Since the launch of the Beta version in May I have been touring Story Scrapbook to festivals and schools from Sydney to Brisbane and out to Armidale, creating collaborative stories on smartboards and having students trial the app on individual computers in workshops. They have provided feedback on their likes and suggestions and have been instrumental in the ongoing development of the app. Feedback has been resoundingly positive.

Steve Jobs, co-creator of Apple and Pixar, said that the original instructions for the Star Trek video game were:
1. Insert coin.
2. Avoid Klingons
We have tried to do similarly with Story Scrapbook. On the web page there is a Quick-start pdf and an introductory video (see above) but other than that, students are invited to experiment and discover the app for themselves. This has proven a greater challenge for older people and the less computer-savvy but the tool has been created with children and teens in mind.
We are building a community around the app and we are currently developing an HTML5 version, which will allow easy embedding and sharing of the interactive creations. My hope is to build a suite of free or very inexpensive digital creative tools on my website and to continue to inspire and nurture others’ ability and confidence to create.
I would love you to be part of this process by downloading and testing the app, then sharing your discoveries. Find out more and download the app on the Story Scrapbook page.


Congratulations to Tristan for creating such a great tool. He is touring the app to schools in Melbourne from August 6-10. To find out more visit Tristan’s website.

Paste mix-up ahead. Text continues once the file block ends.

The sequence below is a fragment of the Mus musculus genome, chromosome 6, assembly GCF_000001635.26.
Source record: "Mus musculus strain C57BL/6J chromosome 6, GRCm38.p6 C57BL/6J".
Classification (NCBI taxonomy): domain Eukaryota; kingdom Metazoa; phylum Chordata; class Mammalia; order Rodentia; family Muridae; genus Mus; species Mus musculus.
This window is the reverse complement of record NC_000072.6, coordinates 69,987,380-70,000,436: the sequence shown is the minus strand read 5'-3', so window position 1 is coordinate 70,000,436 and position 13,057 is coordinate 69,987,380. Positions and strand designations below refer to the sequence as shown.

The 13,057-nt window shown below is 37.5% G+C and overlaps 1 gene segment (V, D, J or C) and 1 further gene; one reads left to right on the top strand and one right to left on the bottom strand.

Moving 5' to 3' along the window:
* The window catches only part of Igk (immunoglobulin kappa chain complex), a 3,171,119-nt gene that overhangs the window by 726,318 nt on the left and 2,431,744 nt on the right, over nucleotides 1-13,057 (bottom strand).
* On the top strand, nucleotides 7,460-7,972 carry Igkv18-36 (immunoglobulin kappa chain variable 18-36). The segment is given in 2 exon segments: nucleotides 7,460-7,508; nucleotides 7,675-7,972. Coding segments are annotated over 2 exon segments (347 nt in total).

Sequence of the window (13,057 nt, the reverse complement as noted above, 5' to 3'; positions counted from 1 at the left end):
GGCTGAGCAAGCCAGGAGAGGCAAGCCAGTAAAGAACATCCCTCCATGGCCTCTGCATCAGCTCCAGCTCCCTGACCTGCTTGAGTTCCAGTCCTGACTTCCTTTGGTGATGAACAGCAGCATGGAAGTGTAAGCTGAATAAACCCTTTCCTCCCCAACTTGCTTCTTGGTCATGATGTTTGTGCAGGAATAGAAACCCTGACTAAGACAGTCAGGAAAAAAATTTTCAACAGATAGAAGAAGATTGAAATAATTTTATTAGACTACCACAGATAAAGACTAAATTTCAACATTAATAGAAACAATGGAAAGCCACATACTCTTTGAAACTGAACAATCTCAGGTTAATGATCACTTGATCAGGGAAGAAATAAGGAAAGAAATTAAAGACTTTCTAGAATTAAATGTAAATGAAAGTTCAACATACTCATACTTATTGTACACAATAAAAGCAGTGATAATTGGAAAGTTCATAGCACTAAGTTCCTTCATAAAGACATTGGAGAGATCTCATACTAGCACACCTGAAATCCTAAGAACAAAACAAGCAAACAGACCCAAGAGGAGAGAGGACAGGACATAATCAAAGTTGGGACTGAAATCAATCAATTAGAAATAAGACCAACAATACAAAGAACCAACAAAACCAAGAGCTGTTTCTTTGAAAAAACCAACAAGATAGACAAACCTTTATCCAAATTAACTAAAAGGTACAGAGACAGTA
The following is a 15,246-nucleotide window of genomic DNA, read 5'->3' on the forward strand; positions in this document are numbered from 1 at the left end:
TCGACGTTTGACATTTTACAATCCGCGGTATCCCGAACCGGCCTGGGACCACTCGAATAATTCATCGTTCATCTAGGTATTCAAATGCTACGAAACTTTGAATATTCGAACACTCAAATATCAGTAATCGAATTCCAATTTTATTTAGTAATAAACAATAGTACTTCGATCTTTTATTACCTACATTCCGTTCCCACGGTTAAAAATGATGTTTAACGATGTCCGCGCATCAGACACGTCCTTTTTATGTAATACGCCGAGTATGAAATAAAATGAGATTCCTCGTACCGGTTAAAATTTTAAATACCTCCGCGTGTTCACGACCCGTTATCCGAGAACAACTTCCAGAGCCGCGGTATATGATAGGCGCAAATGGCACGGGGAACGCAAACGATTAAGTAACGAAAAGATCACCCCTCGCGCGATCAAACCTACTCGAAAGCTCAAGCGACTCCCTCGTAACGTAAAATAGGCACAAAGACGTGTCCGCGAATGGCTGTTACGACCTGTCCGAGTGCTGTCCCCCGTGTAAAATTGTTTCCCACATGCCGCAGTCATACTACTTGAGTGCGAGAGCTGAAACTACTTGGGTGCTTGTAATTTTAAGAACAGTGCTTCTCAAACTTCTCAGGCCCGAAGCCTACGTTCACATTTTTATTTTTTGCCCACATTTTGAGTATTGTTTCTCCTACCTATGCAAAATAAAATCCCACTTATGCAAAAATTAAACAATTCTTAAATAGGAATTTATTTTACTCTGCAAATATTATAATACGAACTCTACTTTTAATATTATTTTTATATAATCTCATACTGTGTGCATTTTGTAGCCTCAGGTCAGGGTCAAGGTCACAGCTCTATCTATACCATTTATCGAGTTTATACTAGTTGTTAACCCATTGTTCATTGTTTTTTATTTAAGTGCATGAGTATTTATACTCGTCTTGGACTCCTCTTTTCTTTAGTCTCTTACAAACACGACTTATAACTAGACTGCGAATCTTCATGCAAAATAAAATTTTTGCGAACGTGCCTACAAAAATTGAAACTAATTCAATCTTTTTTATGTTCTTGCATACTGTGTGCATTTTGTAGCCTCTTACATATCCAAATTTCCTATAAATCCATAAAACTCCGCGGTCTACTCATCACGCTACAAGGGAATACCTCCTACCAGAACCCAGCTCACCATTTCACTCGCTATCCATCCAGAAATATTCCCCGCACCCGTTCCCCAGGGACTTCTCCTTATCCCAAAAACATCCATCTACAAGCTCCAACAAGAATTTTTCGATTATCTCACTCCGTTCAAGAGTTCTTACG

e5 Apps for iPads in a Secondary School

Today’s guest post comes from Catherine Hainstock of Vermont Secondary College.

The e5 Instructional Model was recently introduced in Victoria and Vermont Secondary College has been trialling it for the past 12 months. We are also on the first phase of a 1:1 iPad program beginning with Year 7 in 2013. As one of the Teacher Librarians I am keen to evaluate and recommend resources of any sort to support quality teaching and learning so last year I began reading blogs about apps for education. I listened to individual recommendations then downloaded and trialled apps but only passed on a handful to specific teachers. I started questioning the quality of educational apps available (most were gimmicks, games or had limited use). Were we expecting too much too soon? I decided to take a different approach.
My question became – how could I support teachers to implement the e5 Instructional Model via the iPad Program? Was it possible to find quality apps suitable for each of the facets of e5?
As I re-examined e5 and trialled more apps, I had several objectives in mind:
  • to find apps that could be useful across Learning Areas (not always possible)
  • to choose apps that could support both teachers and students
  • to keep costs minimal
  • to check the terms and conditions (especially with regard to age restrictions and ownership of uploaded work)
Here is what I came up with –


While trialling apps I found that:
  • many suited more than one facet of e5
  • many suitable high quality apps are not listed in the education section of the iTunes Store
  • the apps I found suitable for the Engage facet of e5 tend to be subject specific  so I continue to sample across the learning areas
The e5 app chart is also available as a pdf to download. I’d love to receive comments or constructive feedback and continue the conversation about quality apps for the e5 model.

To find out more about Catherine’s work or give her feedback about the app chart, head over to her fantastic blog TL Under Construction.